I must admit, I purchased a piano keyboard precisely because of effective video (and I’m ashamed to say that I don’t use it often enough).

If you don’t have seven minutes to spare, I’ll sum up the content. A keyboard connoisseur, if you will, spends the entirety of the video discussing his collection, and eventually plays the Williams keyboard. Only around the 5:15 mark does the video actually address the product. It seems lengthy, but in reality the video creates a purposeful and strong build-up of credibility in the musician that leads to a trustworthy conclusion about the instrument. It’s a strong testimonial, and it does better to display the capabilities (and quality) of the instrument than any short demo could do.

Why did this work on me? Because it resonated. The video was of a high quality (which reflects back on the quality of the product), they knew their audience (customers who were unsure of the quality of the product for the price), and it was genuine. The musician’s delight of the quality of the instrument mirrored the company’s desire to share it with customers, and it made the purchase of the keyboard more of a buy-in to their passion for music as a whole.

Viewers want to know that you care about whatever product, idea, etc. you’re trying to sell them, and that needs to be evidenced by the production quality of your video content. Does your video need to be able to win a short film fest? No. Do viewers need to be able to clearly hear dialogue of an interviewee (for example) rather than a blaring backing track? I’d wager so. (Will I continue to use lots of questions? Probably. Please bear with me.)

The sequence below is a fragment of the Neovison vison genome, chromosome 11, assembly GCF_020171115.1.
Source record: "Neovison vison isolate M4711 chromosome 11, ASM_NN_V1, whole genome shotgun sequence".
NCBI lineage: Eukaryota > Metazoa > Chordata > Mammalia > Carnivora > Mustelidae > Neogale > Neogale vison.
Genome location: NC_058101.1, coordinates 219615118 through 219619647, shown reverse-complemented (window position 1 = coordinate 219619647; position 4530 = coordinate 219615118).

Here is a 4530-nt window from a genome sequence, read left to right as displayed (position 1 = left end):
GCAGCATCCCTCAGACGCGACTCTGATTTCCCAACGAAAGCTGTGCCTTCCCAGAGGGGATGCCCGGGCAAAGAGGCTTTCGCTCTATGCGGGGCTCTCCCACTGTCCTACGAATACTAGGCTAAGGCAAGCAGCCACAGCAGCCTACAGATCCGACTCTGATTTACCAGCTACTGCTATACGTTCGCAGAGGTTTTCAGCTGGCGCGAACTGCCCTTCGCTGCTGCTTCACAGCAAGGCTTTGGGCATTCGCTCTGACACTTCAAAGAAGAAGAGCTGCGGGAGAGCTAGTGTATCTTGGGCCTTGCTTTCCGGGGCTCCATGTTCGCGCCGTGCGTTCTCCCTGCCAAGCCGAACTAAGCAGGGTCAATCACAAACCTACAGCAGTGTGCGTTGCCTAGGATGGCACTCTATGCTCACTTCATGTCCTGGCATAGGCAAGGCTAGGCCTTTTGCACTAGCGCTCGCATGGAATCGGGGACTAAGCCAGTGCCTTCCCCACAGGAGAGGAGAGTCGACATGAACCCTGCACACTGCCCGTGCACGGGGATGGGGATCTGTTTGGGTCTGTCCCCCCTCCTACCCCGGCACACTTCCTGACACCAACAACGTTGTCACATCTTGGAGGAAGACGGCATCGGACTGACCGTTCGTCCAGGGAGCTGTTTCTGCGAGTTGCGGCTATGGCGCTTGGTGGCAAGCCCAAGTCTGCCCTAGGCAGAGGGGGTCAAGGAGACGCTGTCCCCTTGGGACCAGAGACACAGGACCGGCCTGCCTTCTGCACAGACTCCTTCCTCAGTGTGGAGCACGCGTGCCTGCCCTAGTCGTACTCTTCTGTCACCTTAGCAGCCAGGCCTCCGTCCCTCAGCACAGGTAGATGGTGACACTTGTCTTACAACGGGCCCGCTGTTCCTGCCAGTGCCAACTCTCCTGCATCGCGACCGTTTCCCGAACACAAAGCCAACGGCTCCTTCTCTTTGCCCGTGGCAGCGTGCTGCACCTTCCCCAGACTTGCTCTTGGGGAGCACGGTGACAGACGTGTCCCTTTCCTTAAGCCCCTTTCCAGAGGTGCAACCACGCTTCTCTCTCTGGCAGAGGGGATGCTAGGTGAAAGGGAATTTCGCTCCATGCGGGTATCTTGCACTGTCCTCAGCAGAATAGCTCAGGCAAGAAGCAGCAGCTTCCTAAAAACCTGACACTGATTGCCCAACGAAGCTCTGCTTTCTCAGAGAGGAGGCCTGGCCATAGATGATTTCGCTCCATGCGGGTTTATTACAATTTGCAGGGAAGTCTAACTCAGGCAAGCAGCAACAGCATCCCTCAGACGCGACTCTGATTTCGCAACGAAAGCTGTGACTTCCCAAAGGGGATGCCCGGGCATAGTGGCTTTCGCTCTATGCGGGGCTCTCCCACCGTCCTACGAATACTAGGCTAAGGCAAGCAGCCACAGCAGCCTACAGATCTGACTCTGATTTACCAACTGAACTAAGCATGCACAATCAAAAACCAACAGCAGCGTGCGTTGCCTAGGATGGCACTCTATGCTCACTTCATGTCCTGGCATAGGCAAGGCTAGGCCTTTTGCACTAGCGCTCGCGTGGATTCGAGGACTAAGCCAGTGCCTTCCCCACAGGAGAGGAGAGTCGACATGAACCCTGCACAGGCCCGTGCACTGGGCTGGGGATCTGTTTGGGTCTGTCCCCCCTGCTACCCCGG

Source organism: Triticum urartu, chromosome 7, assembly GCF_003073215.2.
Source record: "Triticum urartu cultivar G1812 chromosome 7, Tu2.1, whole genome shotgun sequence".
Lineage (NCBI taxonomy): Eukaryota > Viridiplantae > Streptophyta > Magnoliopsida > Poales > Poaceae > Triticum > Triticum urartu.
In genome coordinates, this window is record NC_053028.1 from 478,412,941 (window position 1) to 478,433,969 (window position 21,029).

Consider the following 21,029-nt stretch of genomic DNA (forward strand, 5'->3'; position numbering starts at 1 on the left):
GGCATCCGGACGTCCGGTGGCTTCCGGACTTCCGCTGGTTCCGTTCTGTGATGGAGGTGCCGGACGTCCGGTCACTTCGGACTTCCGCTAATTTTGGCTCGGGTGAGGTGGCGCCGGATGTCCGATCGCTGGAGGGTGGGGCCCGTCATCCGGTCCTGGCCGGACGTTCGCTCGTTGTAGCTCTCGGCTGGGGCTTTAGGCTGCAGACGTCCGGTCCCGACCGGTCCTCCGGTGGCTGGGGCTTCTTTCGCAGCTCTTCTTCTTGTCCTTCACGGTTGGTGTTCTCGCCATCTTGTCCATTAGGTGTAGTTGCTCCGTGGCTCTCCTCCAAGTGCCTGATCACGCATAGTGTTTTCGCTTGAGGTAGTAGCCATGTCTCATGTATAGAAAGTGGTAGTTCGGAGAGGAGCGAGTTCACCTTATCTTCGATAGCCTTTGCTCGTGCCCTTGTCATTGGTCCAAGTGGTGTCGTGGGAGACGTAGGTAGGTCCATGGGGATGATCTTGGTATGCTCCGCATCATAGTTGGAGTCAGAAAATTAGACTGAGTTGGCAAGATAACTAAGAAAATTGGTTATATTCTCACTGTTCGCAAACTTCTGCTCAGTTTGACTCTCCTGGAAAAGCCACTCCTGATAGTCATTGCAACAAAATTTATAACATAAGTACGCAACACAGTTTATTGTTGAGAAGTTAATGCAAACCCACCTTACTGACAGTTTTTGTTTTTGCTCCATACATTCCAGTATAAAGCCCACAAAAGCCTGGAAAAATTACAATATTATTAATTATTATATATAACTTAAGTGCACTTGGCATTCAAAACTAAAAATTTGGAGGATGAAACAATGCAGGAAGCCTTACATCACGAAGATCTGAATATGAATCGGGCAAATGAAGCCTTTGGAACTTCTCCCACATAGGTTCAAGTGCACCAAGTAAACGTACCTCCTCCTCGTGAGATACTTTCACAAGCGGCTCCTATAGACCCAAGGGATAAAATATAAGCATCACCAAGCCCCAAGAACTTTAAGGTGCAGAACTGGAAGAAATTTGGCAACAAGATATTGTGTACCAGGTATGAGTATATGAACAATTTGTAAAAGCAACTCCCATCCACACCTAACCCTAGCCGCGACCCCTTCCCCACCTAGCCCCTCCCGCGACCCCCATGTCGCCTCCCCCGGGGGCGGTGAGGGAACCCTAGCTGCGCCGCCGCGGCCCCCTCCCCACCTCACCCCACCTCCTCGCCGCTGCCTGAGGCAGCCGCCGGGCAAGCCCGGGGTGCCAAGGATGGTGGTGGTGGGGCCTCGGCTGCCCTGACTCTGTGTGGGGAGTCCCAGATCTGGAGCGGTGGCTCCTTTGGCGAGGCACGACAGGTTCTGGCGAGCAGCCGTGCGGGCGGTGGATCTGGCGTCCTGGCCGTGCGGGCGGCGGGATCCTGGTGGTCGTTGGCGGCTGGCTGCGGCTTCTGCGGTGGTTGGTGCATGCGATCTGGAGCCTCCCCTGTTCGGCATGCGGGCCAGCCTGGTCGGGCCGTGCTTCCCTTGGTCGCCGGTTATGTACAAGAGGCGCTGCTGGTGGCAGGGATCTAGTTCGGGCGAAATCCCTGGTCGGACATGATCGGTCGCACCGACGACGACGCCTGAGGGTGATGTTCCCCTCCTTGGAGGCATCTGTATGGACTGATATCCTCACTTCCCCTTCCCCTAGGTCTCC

Now that we know what makes video content worth watching, surely the next question is how to stand out when everyone will inevitably be pushing video content. Some experts suggest keeping up with trends and tailoring your message, but I personally wouldn’t focus on trends (especially if that feels untrue to your brand). Chasing trends can lead you astray from your brand – or at least lead to eye rolls (or worse) from the very audience you are trying to attract. (Surely a quick search can provide examples of Twitter hashtags gone wrong.)

The honest answer is that if it resonates, people will spread it. If a viewer takes the time to watch something and ends up feeling it wasn’t worth their time, they won’t be checking out the next one. However, quality content that is engaging and satisfying will lead to its spread. If viewers connect with it, they are likely to share it with friends. After all, what’s better: reaching a wide audience for a short time with one topical post, or building a reputation amongst friend groups, peer groups, communities, etc.?

Finally, in a world of click-bait, don’t be that guy (or girl). If you have quality content that stands alone, give it the headline/title/caption it deserves.

If any of this is starting to sound applicable to social media in general, that’s because it is. While video is rising in popularity and setting competitors apart from those who aren’t up to speed, the audience is the same. We’re still visual creatures. The same rules apply.

And we can still see through disingenuous crap.

 

By Amber Schadenfroh, Business Major – IUPUC

As a part-time student, Amber is aiming to graduate with dual concentrations in Marketing and Management. While most creative fields garner her interest, she most aspires to someday work in the film industry.

 

Actions speak louder than words